Leave nothing but footprints.
Take nothing but pictures.
Kill nothing but time.
As I crested the hill to Inspiration Point at Bryce Canyon NP, no small feat at 8,000 ft. elevation, a red trinket attached to the safety fence drew my attention away from the beauty below. It was a love lock, a small token of affection of a couple who came and left, but who were not content with the Instagram snapshot and the Facebook post. Instead, they wanted all those who came after to know they existed, that they mattered, that they found each other, and that they had made their way with a cheap, etched, made-in-China lock to this spot on earth that looks down on the million-years process of destruction, erosion, and weathering that is Bryce Canyon.
Another visitor watched me take this photo.
“They must think it’s Paris,” he said with the wry disdain of one who treasures our natural spaces. A kindred spirit. I nodded in agreement.
In the two days my husband and I spent exploring the park, we noted people climbing over barriers, sidling up to fragile canyon edges, and losing hats to the wind. (Thankfully retrieved, due to the ingenious use of two trekking poles.) We saw plastic water bottles down ravines, and even a disposable diaper that was wound tight and had somehow found its way over the edge and down a hill, yet not out of view of passing visitors. I was left to wonder how the park rangers deal with the detritus of a population who relishes the easy access to once remote places and who can’t seem to stay attached to their belongings. Keeping the place clean can’t be an easy job.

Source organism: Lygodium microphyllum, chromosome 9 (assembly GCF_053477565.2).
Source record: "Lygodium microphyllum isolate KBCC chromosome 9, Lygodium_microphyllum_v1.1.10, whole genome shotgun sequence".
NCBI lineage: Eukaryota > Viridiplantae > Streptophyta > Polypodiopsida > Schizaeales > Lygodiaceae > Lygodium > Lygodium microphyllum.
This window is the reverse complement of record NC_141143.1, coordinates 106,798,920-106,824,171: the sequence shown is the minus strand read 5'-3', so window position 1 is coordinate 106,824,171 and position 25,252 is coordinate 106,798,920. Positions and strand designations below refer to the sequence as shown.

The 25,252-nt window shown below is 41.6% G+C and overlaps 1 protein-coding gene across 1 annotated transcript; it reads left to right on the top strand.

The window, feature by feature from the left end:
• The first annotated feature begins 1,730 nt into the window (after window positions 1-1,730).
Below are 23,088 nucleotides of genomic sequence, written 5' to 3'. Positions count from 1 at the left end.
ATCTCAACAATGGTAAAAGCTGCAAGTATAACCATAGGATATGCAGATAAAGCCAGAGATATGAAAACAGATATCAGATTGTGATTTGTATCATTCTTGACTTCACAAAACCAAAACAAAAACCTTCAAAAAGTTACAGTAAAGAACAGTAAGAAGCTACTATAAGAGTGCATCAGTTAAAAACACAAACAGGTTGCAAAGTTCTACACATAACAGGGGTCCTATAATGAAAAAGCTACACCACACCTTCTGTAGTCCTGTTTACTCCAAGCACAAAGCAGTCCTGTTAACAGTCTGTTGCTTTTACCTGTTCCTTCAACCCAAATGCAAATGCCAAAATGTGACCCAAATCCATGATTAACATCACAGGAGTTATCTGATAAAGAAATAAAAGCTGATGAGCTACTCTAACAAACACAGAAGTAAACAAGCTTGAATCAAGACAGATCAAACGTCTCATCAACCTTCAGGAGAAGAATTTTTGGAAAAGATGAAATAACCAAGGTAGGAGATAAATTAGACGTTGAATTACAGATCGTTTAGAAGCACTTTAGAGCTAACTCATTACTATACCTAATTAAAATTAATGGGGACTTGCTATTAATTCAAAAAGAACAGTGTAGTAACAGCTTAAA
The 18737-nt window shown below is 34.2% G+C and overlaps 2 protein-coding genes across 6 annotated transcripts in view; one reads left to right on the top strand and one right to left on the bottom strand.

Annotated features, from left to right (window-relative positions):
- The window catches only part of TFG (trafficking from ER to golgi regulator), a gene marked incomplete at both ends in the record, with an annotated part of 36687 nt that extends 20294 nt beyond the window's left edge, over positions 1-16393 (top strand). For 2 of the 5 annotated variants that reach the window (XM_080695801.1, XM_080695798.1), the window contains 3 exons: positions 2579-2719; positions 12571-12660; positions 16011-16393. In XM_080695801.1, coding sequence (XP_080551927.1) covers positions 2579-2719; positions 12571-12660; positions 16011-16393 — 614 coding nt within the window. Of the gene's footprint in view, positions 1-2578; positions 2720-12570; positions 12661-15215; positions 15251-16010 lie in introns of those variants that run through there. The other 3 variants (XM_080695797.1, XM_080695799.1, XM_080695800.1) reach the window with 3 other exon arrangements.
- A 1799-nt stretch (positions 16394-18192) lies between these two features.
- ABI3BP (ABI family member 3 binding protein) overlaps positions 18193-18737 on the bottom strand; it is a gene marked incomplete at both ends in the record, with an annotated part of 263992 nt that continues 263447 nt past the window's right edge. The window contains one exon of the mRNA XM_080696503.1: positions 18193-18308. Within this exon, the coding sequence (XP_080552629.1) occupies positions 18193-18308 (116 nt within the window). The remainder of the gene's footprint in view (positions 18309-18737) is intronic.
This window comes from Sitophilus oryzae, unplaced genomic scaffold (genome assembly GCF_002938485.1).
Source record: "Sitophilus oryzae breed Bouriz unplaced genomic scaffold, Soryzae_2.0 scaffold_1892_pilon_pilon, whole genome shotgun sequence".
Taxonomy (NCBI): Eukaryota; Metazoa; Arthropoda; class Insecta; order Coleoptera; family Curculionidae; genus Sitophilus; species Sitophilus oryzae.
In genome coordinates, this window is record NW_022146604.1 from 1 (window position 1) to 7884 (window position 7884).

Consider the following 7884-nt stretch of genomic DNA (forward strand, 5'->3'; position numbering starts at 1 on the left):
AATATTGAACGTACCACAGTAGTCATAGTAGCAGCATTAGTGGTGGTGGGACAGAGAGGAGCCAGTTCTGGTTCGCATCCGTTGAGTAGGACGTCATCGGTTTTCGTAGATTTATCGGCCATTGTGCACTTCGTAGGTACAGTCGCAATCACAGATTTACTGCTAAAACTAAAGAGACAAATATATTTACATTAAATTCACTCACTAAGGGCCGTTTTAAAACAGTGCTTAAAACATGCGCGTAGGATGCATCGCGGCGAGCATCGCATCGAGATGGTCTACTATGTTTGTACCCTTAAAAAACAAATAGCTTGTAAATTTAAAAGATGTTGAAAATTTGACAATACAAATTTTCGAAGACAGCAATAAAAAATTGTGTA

Visits to our national parks are up. It’s a great feeling to share in a common wonder and appreciation of earth’s processes or marvel at the way the sunlight glows between the spires and hoodoos of the canyon, yet it’s been said that our national parks are being loved to death. We can slow the impact of being one of thousands of visitors each year if we each start by having a little respect and by committing to leave no trace. Hold onto your hats, stash water bottles in a backpack or leave them in the car, and for goodness sake, save your love locks for Paris. Our children and grandchildren will thank you.